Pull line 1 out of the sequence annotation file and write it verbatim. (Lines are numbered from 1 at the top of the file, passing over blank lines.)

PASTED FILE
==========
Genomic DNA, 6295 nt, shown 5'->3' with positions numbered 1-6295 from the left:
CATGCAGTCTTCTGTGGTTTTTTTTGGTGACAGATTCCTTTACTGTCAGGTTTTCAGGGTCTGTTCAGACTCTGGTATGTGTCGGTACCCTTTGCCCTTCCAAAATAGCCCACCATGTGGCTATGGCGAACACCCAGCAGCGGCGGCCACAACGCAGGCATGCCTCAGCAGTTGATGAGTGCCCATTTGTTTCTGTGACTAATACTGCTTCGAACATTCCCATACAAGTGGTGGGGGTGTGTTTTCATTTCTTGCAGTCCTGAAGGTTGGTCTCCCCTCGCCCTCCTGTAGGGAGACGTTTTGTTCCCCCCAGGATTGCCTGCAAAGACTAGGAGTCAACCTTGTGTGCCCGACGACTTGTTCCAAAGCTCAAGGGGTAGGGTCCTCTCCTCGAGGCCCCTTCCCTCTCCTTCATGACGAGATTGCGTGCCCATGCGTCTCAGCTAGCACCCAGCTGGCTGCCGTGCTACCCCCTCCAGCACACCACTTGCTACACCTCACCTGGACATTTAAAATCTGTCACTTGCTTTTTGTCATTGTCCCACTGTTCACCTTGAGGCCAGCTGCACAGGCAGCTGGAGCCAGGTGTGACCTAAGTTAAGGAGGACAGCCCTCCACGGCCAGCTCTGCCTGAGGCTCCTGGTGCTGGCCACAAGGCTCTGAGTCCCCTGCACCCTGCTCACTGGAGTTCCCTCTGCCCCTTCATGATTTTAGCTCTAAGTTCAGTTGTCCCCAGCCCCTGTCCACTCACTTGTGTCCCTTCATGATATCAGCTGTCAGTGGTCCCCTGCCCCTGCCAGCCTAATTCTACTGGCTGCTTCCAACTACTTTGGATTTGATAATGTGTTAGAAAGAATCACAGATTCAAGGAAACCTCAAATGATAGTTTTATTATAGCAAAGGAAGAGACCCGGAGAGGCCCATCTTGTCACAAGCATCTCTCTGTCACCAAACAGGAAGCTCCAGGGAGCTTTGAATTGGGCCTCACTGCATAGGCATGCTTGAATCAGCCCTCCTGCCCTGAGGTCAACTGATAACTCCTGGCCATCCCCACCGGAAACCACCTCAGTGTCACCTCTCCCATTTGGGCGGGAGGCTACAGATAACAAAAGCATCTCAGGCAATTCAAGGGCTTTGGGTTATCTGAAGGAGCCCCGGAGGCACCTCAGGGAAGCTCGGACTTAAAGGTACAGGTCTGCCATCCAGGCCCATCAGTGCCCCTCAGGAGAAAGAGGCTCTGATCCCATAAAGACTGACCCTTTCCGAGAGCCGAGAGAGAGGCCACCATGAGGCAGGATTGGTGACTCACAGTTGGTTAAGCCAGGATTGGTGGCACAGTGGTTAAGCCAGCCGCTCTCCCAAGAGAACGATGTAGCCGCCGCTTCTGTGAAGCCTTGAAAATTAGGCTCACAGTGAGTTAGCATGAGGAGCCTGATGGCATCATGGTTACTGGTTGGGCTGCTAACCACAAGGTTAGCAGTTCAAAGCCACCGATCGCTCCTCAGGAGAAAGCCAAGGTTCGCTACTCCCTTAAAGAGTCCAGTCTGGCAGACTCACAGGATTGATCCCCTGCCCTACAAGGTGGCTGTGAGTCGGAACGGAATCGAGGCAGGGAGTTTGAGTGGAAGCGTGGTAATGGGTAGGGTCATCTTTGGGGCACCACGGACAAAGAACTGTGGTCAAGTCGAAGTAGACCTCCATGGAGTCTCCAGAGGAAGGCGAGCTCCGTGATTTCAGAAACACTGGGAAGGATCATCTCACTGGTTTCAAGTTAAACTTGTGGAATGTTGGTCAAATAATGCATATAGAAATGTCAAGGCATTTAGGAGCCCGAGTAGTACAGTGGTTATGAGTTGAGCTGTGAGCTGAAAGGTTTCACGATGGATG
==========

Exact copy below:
Genomic DNA, 6295 nt, shown 5'->3' with positions numbered 1-6295 from the left: